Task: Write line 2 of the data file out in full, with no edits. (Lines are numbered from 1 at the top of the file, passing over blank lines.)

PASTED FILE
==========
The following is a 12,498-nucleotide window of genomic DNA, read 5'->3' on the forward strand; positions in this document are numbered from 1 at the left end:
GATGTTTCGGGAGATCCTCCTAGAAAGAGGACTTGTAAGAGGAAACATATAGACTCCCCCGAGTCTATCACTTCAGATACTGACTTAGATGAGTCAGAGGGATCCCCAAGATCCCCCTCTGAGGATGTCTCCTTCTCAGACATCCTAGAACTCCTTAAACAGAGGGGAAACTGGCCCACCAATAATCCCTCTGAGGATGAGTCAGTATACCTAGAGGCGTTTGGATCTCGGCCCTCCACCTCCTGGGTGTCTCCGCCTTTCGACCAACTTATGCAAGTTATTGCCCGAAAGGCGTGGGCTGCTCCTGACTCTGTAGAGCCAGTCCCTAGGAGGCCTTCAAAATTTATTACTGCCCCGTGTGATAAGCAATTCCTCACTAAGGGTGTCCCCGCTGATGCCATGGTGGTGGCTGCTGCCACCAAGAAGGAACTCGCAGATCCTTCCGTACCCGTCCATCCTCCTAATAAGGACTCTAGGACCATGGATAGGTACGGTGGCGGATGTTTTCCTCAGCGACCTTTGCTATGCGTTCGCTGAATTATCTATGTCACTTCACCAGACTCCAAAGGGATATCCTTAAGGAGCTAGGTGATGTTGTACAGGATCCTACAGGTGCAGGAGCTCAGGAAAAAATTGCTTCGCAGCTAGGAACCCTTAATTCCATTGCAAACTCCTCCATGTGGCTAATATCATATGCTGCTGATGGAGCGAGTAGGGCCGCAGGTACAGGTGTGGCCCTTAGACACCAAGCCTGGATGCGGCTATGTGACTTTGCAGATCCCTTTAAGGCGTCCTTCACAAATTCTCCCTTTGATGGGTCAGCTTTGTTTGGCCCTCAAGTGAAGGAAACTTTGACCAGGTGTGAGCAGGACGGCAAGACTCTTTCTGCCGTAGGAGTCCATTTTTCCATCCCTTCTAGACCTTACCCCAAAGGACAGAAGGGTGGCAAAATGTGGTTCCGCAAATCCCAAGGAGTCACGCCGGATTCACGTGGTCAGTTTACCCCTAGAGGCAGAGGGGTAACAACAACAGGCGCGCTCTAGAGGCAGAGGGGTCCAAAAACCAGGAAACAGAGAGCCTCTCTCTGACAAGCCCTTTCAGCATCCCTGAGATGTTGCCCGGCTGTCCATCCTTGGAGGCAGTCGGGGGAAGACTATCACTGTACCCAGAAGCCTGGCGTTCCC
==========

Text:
GATGTTTCGGGAGATCCTCCTAGAAAGAGGACTTGTAAGAGGAAACATATAGACTCCCCCGAGTCTATCACTTCAGATACTGACTTAGATGAGTCAGAGGGATCCCCAAGATCCCCCTCTGAGGATGTCTCCTTCTCAGACATCCTAGAACTCCTTAAACAGAGGGGAAACTGGCCCACCAATAATCCCTCTGAGGATGAGTCAGTATACCTAGAGGCGTTTGGATCTCGGCCCTCCACCTCCTGGGTGTCTCCGCCTTTCGACCAACTTATGCAAGTTATTGCCCGAAAGGCGTGGGCTGCTCCTGACTCTGTAGAGCCAGTCCCTAGGAGGCCTTCAAAATTTATTACTGCCCCGTGTGATAAGCAATTCCTCACTAAGGGTGTCCCCGCTGATGCCATGGTGGTGGCTGCTGCCACCAAGAAGGAACTCGCAGATCCTTCCGTACCCGTCCATCCTCCTAATAAGGACTCTAGGACCATGGATAGGTACGGTGGCGGATGTTTTCCTCAGCGACCTTTGCTATGCGTTCGCTGAATTATCTATGTCACTTCACCAGACTCCAAAGGGATATCCTTAAGGAGCTAGGTGATGTTGTACAGGATCCTACAGGTGCAGGAGCTCAGGAAAAAATTGCTTCGCAGCTAGGAACCCTTAATTCCATTGCAAACTCCTCCATGTGGCTAATATCATATGCTGCTGATGGAGCGAGTAGGGCCGCAGGTACAGGTGTGGCCCTTAGACACCAAGCCTGGATGCGGCTATGTGACTTTGCAGATCCCTTTAAGGCGTCCTTCACAAATTCTCCCTTTGATGGGTCAGCTTTGTTTGGCCCTCAAGTGAAGGAAACTTTGACCAGGTGTGAGCAGGACGGCAAGACTCTTTCTGCCGTAGGAGTCCATTTTTCCATCCCTTCTAGACCTTACCCCAAAGGACAGAAGGGTGGCAAAATGTGGTTCCGCAAATCCCAAGGAGTCACGCCGGATTCACGTGGTCAGTTTACCCCTAGAGGCAGAGGGGTAACAACAACAGGCGCGCTCTAGAGGCAGAGGGGTCCAAAAACCAGGAAACAGAGAGCCTCTCTCTGACAAGCCCTTTCAGCATCCCTGAGATGTTGCCCGGCTGTCCATCCTTGGAGGCAGTCGGGGGAAGACTATCACTGTACCCAGAAGCCTGGCGTTCCC